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Wednesday, September 26, 2007

Sic Transit Gloria Brewpub, Sic Transit Gloria Philadelphia

Dan Gross reports at the Philadelphia Daily News website that the locked-down Independence brewpub will rapidly become a sports bar, confirming what Uncle Jack and Don "Joe Sixpack" Russell said at the time of Independence's abrupt closing. The particulars:

THE OWNERS of the Public House (18th & Cherry) will soon open the Field House (1150 Filbert), a giant, high-end sports bar on the site of the former Independence Brew Pub, which closed abruptly last month.
Brian Harrington confirmed yesterday that he and partner Gary Cardi signed a lease last week on the property and are hoping for a Nov. 15 opening.
They're going for a similar American fare menu to their popular Public House, and Harrington says "it's not your onion rings and frozen appetizers type of place." The bar will have a raw bar and the pair hope to attract conventioneers as well as catering to a local crowd.

Sigh. I guess I should be happy it's at least a local "giant, high-end sports bar", and not another damned ESPN Zone.

But you know? I'm not. I'm still pissed that this great site for a brewpub never reached its full potential. I blame Jim Bell and his pissing contest business tactics, I blame the Dock Street management folks for not committing immediately to the brewery expansion that was desperately needed, and I blame the following owners for their constant announcements of big changes right around the bend that somehow just never occurred. I blame the beer geeks who could never see past the Guinness and Miller Lite taps to give this brewery-handicapped place a fair chance and support the beers that Tim Roberts did such a great job brewing.

Nodding Head's great, Triumph is excellent, and although Manayunk suffers from the same beer confusion Indy did -- I just got a press release about a Corona event there -- there's still damned good beer being made there. (Whoops. Forgot Dock Street. Sorry, haven't had a chance to get there since it opened!) But where the hell are all the brewpubs that should be in this town?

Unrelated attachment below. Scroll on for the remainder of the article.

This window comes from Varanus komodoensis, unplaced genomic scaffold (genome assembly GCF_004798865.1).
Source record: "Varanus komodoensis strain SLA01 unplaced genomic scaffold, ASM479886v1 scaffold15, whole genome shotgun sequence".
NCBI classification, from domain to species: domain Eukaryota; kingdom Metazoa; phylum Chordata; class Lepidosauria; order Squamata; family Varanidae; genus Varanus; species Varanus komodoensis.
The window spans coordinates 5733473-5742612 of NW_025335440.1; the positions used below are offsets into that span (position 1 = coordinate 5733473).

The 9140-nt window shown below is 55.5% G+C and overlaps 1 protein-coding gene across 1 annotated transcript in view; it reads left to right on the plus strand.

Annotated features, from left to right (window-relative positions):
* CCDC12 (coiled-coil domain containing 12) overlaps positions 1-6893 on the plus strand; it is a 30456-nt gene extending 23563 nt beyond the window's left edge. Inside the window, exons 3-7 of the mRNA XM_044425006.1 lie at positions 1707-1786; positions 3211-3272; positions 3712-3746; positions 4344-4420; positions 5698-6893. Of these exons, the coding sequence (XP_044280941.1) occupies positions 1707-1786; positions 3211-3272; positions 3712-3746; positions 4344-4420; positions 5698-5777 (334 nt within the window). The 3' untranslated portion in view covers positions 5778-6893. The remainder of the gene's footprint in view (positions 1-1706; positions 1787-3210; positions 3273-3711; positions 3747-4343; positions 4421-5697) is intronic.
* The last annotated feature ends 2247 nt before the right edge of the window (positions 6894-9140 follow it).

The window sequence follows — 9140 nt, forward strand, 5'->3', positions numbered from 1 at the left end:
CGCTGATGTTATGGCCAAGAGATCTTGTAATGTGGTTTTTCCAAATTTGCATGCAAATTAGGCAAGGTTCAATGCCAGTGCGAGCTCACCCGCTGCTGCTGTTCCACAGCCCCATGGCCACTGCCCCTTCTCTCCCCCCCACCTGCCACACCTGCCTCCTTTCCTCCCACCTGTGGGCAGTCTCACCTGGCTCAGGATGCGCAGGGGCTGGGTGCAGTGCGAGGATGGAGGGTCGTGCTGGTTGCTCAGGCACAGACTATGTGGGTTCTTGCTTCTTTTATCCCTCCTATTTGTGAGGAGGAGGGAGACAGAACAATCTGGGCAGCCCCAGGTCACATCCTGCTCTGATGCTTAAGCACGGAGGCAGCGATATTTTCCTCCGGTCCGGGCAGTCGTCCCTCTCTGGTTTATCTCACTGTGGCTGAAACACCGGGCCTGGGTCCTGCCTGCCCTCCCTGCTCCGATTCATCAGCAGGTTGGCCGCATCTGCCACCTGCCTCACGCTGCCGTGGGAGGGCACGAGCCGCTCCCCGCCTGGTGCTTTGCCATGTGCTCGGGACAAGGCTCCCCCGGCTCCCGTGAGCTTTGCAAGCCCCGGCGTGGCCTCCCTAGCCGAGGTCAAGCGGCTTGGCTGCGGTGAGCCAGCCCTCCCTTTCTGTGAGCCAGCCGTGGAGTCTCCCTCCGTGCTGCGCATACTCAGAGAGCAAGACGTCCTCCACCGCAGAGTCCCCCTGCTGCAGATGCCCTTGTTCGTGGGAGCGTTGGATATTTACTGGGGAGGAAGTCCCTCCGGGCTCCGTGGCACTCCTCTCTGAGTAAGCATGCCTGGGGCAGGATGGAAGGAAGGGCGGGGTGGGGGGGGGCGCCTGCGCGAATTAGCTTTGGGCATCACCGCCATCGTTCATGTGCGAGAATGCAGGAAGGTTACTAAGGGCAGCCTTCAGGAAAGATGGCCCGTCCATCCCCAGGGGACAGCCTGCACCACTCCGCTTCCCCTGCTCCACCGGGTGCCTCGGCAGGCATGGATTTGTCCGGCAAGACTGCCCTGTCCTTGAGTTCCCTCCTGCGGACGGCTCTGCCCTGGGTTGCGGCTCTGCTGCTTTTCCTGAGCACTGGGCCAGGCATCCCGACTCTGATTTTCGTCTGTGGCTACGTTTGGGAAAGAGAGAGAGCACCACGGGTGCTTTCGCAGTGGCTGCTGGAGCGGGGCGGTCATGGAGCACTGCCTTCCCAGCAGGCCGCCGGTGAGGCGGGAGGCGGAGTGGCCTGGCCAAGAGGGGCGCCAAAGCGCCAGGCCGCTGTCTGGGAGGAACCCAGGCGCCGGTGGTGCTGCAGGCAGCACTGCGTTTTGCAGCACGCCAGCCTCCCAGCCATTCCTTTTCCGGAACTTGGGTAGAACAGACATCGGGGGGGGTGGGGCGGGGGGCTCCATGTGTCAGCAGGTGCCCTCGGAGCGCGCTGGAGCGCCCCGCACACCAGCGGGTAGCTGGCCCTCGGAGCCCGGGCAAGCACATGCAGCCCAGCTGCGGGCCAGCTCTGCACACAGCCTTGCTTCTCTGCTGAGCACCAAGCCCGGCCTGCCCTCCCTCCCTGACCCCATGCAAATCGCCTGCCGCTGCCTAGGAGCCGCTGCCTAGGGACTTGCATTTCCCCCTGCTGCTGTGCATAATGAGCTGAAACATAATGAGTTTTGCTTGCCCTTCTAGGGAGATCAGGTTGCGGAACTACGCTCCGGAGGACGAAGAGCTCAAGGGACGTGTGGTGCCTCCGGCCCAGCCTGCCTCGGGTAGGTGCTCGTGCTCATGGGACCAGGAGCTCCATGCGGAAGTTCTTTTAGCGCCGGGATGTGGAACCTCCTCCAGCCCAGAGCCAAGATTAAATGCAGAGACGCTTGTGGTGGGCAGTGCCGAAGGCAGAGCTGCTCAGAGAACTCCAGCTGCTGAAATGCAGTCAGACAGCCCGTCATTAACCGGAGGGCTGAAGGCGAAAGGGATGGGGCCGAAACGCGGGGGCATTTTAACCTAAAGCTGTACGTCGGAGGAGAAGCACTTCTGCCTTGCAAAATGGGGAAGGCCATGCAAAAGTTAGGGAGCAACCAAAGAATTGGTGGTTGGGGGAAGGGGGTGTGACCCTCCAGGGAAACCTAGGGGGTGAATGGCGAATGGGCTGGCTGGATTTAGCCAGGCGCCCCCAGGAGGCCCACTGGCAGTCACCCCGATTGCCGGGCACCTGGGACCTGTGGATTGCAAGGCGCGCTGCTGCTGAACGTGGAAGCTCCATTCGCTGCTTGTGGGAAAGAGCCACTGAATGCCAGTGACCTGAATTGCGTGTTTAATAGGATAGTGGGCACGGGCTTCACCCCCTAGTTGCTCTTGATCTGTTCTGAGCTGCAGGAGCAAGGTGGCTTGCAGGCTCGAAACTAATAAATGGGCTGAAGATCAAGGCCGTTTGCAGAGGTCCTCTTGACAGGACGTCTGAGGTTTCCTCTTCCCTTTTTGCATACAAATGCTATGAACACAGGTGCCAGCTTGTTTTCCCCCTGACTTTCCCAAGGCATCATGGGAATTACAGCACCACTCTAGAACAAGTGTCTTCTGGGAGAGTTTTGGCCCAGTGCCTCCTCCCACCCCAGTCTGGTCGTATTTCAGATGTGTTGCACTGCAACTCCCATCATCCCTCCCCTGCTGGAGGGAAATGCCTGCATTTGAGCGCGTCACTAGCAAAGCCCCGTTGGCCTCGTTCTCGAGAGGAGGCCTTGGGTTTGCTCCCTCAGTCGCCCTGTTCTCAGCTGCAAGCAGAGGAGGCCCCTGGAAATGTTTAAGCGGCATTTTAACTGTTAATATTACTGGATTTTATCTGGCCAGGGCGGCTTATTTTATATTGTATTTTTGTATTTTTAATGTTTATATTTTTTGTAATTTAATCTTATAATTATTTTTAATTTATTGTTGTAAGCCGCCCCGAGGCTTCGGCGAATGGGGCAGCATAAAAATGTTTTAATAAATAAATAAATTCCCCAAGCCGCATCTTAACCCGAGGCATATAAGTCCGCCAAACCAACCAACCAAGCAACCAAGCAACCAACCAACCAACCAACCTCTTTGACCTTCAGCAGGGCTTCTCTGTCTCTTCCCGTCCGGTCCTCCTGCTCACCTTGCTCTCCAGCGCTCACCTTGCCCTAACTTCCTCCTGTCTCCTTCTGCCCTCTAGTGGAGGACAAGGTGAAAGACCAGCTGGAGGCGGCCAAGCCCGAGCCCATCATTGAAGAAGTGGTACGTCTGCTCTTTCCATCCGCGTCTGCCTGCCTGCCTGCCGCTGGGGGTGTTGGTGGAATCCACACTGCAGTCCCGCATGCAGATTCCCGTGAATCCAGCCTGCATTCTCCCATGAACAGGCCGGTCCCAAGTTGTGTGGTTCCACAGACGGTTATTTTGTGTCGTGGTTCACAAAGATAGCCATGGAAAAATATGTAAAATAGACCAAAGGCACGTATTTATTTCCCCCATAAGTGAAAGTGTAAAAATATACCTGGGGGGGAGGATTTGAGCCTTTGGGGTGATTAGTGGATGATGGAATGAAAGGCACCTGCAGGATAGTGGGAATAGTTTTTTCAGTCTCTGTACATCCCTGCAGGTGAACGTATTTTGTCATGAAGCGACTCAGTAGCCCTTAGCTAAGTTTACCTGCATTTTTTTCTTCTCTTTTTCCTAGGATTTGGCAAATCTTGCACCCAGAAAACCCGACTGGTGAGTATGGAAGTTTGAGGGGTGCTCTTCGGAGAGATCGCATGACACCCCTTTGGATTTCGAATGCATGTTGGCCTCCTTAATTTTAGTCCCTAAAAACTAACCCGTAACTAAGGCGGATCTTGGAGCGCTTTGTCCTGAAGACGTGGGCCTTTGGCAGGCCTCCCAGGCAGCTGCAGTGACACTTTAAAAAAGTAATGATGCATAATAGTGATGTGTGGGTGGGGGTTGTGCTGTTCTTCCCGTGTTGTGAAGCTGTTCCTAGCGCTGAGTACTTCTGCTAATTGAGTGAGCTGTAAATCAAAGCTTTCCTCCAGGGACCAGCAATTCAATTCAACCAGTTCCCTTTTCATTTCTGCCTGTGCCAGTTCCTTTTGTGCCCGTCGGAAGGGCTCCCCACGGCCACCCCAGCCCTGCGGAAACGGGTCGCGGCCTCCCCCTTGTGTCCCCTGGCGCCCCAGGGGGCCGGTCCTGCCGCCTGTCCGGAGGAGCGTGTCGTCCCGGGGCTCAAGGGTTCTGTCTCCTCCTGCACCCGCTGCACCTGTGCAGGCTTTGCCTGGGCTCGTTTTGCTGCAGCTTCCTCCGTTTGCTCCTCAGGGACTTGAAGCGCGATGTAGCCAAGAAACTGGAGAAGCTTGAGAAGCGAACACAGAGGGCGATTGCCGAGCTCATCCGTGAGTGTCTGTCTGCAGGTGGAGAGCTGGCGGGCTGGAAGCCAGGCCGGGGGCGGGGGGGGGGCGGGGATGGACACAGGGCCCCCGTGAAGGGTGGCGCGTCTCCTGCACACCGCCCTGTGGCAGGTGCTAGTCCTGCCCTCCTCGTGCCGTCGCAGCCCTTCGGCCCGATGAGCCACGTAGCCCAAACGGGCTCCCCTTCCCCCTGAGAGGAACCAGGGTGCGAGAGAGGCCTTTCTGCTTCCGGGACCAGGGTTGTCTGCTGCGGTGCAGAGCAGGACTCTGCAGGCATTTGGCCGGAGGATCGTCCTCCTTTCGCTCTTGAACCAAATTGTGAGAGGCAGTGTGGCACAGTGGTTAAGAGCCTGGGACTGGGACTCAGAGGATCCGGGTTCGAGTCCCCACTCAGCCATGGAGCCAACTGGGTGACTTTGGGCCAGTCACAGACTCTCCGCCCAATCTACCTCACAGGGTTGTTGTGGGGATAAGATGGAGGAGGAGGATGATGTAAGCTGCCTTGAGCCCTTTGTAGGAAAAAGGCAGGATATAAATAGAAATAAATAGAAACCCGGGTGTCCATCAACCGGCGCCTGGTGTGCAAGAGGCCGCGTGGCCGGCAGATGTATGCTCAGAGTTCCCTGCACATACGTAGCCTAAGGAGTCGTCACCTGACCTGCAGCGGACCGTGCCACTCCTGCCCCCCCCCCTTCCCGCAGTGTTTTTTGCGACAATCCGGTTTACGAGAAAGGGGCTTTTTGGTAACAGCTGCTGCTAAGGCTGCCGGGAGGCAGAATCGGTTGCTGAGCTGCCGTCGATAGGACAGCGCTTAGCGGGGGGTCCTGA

You'd think that with the big Belgian jones this town obviously has -- Bridgid's, Monk's, Eulogy, Abbaye, Zot, the brand-new Belgian Cafe and the Beneluxx Tasting Room -- that a Belgian-beer brewpub like Brewer's Art would be up and running... Anyone? Anyone? Iron Hill, by God, I love you guys, but why no Philly Iron Hill? Can't be the money, right, they've got a big building fund warchest.

Gordon-Biersch builds big lager palaces like mad in Virginia; does Lagerville USA get one? Nope. I'll tell you what: if I were Dick Yuengling, or one of his daughters (okay, try not to think about that one too visually), I'd open a Yuengling brewpub in Philly. It's a freakin' natural, and done right -- like in the Independence site -- it would kill, and they'd sell even more Lager...and maybe we'd finally see some of those specialty recipes from the old days that they used to tease us about. A game menu for that upstate touch, decor like the brewery taproom, a big giftshop, a big promotional on the first day of deer don't have to pay me for the idea, Dick: it's yours. Free.

But no one does anything. All we do is yap about how great we have it here. Well, you know, it's pretty good. Yeah, yeah, I know, I can get a very wide variety of beers, and there are some excellent bars -- I don't really have any complaints about the places that are here, love 'em -- and there are restaurants with real beer lists. I know that, hell, I've said it too, I've been a big friggin' cheerleader for this town.

But I've also been to both Portlands, I've been to Pittsburgh, I've been to DC, I've been to Madison, I've been to Köln and Düsseldorf, and I'm telling you, we could do better, a lot better, and more people should be saying so. Philadelphia needs more brewpubs to truly be a great beer town.

The floor is open.


Bill said...

Actually, and alas, Chicago's a terrible brewpub town. Some great beer bars, but brewpubs? It has two Goose Island brewpubs, a Rock Bottom, and... well... um... Luckily, Chicago's suburbs have fantastic brewpubs. But I'd guess Milwaukee has more brewpubs than Chicago, and Madison way more.